As we’re living in a democratic society, the closing date for comments on this consultation is the 24th January 2018 (tighter than some of my grant deadlines!). The MS Trust is compiling view points in a survey, so please take a moment to complete:

About the author

Neuro Doc Gnanapavan


  • I imagine that reaction will be greatest over Copaxone, as many MSers (I was one) chose it for its low side effects profile. Also, for those so scared of injections, Avonex was popular. Excuse my ignorance – I'd never heard of Extavia. Will the decision encourage conservative neuros to prescribe second-line drugs post an MS diagnosis? If so, could this be seen as a good move?

  • Pharma needs a good lesson on their pricing policies but this is definitely not the way to do it.
    Sweden showed a way to do it. They invested public money on a trial on Rituxan that would bring them huge relief on medical costs long term and of course on the benefit of their patients -and without excluding them from any other choice of drug.
    It is horrible that UK is one of the wealthiest countries of the world with a health care system that reminds the ones of much poorer countries (because politics).

  • But are these drugs really cost effective? They provide only modest efficacy. Also only work in 50% of people. Why use them when you have caldribine, a much more effective drug? And a induction therapy. I think it's time to clear the cupboard. Make room for more effective therapies on the horizon. Such as Ocrelizumab, Spinimod, Ozanimond, Posin8mod, Ofatumumab, etc.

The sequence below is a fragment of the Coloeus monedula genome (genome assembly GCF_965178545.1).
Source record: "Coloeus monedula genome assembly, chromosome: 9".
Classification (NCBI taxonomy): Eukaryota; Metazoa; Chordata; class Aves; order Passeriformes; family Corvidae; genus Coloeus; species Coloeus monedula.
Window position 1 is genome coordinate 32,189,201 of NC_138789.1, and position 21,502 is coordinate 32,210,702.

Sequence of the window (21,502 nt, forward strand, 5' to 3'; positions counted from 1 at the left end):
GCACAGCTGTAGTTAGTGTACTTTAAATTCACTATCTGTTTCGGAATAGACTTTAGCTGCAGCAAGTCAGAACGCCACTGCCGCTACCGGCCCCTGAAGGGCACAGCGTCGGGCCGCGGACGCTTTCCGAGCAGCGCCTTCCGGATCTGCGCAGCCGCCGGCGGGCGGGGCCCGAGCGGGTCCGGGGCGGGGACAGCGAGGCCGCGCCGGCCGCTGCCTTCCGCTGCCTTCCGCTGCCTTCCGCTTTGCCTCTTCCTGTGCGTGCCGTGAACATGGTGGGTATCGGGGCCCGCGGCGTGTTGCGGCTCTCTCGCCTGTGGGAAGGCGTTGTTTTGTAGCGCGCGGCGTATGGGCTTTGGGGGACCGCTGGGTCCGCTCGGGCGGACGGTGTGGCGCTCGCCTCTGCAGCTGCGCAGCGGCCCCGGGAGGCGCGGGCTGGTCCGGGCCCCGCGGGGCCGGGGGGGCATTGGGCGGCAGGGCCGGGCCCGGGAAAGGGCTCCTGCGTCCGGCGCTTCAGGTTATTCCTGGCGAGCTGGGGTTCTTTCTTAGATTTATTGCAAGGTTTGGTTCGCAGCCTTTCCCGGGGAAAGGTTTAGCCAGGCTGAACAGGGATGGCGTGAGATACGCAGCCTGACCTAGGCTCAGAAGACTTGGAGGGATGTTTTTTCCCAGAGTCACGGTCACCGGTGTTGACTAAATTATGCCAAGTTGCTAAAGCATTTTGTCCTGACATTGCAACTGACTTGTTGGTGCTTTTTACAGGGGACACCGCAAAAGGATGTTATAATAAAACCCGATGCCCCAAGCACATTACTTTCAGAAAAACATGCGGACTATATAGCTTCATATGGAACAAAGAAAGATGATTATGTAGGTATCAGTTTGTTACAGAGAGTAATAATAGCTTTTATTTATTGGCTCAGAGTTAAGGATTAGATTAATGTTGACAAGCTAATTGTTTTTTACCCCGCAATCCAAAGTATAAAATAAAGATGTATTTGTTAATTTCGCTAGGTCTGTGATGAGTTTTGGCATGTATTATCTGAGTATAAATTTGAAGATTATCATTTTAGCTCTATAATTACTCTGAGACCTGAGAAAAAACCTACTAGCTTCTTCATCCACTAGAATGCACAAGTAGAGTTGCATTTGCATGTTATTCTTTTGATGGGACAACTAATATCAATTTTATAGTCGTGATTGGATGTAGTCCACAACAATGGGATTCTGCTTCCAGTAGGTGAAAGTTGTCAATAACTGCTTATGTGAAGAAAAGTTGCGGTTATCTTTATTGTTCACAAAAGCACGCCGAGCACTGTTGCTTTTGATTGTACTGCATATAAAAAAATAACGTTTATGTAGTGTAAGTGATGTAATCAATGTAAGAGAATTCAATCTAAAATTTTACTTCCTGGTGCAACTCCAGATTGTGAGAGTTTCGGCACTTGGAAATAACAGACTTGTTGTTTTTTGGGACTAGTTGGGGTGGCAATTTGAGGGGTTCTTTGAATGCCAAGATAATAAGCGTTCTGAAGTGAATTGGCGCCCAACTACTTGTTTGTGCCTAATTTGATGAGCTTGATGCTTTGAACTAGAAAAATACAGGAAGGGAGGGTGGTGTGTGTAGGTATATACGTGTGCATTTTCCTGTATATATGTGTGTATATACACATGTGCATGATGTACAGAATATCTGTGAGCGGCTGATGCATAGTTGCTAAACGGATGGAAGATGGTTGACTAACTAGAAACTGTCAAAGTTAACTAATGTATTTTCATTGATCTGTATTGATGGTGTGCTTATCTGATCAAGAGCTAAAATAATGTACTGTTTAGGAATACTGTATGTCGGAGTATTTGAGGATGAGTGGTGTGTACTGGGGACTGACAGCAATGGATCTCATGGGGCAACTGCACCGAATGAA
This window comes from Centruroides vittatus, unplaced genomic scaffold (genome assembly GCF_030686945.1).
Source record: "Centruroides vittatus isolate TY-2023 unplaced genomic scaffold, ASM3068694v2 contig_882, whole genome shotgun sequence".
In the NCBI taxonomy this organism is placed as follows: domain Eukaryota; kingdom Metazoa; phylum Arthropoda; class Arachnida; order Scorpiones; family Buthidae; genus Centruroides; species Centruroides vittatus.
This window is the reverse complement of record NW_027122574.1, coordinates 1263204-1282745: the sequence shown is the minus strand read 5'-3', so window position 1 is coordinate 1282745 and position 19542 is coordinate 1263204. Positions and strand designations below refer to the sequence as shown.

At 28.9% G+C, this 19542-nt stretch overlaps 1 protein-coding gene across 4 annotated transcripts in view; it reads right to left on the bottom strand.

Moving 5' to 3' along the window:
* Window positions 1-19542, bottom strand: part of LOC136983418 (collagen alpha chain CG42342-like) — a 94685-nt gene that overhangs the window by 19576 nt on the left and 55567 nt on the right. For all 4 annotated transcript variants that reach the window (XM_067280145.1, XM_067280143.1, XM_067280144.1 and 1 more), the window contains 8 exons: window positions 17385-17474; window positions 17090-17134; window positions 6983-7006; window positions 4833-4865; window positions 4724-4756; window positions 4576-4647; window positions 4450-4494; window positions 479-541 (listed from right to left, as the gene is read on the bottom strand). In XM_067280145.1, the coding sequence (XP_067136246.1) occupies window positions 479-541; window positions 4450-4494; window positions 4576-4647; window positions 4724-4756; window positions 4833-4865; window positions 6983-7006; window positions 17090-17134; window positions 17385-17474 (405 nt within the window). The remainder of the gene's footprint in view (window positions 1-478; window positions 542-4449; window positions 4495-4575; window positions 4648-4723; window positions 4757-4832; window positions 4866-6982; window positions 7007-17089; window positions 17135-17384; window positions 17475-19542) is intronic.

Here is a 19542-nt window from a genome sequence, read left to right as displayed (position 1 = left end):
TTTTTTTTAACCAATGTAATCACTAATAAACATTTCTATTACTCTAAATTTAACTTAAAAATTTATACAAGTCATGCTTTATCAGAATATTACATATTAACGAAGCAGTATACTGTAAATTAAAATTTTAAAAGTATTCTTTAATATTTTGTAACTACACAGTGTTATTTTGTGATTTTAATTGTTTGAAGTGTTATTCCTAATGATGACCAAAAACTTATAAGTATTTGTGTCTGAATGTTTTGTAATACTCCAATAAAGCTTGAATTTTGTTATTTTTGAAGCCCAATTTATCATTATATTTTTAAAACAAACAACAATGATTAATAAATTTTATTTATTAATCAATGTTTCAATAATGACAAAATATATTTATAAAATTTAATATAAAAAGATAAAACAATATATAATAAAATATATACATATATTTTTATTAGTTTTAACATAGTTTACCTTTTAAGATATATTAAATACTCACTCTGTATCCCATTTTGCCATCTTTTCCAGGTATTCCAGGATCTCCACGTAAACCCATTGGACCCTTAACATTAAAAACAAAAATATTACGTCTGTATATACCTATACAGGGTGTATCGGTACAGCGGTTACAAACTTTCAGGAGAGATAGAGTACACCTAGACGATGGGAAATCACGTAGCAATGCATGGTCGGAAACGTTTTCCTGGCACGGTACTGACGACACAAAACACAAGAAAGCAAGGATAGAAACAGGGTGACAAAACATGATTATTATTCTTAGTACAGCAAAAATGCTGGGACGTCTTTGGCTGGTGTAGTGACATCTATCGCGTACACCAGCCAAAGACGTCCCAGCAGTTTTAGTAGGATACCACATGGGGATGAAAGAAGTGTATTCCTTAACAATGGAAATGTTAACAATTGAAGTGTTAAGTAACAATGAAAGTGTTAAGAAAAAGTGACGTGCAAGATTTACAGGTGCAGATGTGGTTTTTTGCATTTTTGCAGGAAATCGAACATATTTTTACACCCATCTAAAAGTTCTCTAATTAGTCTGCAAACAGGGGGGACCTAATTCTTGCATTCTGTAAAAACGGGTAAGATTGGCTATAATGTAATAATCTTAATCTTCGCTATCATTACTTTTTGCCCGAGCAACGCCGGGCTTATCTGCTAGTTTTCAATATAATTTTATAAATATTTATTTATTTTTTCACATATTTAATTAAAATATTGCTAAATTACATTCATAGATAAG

• The CRAB drugs were never considered cost effective, that's where the risk sharing scheme came in.

      Surely it time to re-evaluate what is is first, second and third line treatment as the current system is not based on logic, price, safety or efficacy

  • Although people on these drugs might feel worried it’s great that NICE are stopping neurologists who are behind the times from damaging their patients any further. Until I got armed with information from this blog I was with a slowly slowly let’s see if this doesn’t work and meanwhile your brain is frying type of neuro. Why are the MS charities opposing? They are supposed to lobby for the best for MSers.

    • I agree.

      This decision is not likely to change our practice much.

      Now it is time for me to review the use of copaxone in animals

  • What is the qaly for dmf and Teri?
    Will cpx generic be available in the uk soon?
    Do you think Biogen etc will re-evaluate the price of plegridy etc to meet the price of the qaly?

  • It is about bloody time that the CRAB drugs were removed from the market. Please show me one solid RCT study that shows they stop progression of MS over placebo.

    Hopefully, with this acknowledgment by NICE that CRABs are both a medical and economic disaster, pharma will now step up and advance the treatment of MS by comparing any new DMD to current highly efficacious DMDs and not low lying fruit (ie. CRAB drugs).

  • From the ~30 patients/year that NICE "loses" from HSCT abroad, could save enough money to offer Copaxone to the rest patients 😛